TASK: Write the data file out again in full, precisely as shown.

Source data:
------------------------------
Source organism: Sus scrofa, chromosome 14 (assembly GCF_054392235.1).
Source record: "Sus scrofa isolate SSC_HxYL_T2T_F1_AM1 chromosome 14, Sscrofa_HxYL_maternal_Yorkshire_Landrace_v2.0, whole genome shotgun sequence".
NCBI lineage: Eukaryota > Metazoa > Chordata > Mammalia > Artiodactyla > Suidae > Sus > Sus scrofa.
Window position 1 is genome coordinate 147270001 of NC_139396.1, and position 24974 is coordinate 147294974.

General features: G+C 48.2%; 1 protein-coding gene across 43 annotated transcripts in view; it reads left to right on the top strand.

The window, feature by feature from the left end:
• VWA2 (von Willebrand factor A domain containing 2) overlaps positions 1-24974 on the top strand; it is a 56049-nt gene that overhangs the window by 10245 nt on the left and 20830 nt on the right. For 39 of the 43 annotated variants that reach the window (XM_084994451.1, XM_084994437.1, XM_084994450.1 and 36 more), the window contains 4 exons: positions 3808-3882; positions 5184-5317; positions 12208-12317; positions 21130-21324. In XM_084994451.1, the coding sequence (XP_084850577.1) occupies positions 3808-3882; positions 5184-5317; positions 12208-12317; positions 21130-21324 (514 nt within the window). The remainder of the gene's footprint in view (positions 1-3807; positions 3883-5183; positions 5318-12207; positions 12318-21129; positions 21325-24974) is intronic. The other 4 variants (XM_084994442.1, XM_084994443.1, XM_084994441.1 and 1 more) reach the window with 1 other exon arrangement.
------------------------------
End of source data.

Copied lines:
Source organism: Sus scrofa, chromosome 14 (assembly GCF_054392235.1).
Source record: "Sus scrofa isolate SSC_HxYL_T2T_F1_AM1 chromosome 14, Sscrofa_HxYL_maternal_Yorkshire_Landrace_v2.0, whole genome shotgun sequence".
NCBI lineage: Eukaryota > Metazoa > Chordata > Mammalia > Artiodactyla > Suidae > Sus > Sus scrofa.
Window position 1 is genome coordinate 147270001 of NC_139396.1, and position 24974 is coordinate 147294974.

General features: G+C 48.2%; 1 protein-coding gene across 43 annotated transcripts in view; it reads left to right on the top strand.

The window, feature by feature from the left end:
• VWA2 (von Willebrand factor A domain containing 2) overlaps positions 1-24974 on the top strand; it is a 56049-nt gene that overhangs the window by 10245 nt on the left and 20830 nt on the right. For 39 of the 43 annotated variants that reach the window (XM_084994451.1, XM_084994437.1, XM_084994450.1 and 36 more), the window contains 4 exons: positions 3808-3882; positions 5184-5317; positions 12208-12317; positions 21130-21324. In XM_084994451.1, the coding sequence (XP_084850577.1) occupies positions 3808-3882; positions 5184-5317; positions 12208-12317; positions 21130-21324 (514 nt within the window). The remainder of the gene's footprint in view (positions 1-3807; positions 3883-5183; positions 5318-12207; positions 12318-21129; positions 21325-24974) is intronic. The other 4 variants (XM_084994442.1, XM_084994443.1, XM_084994441.1 and 1 more) reach the window with 1 other exon arrangement.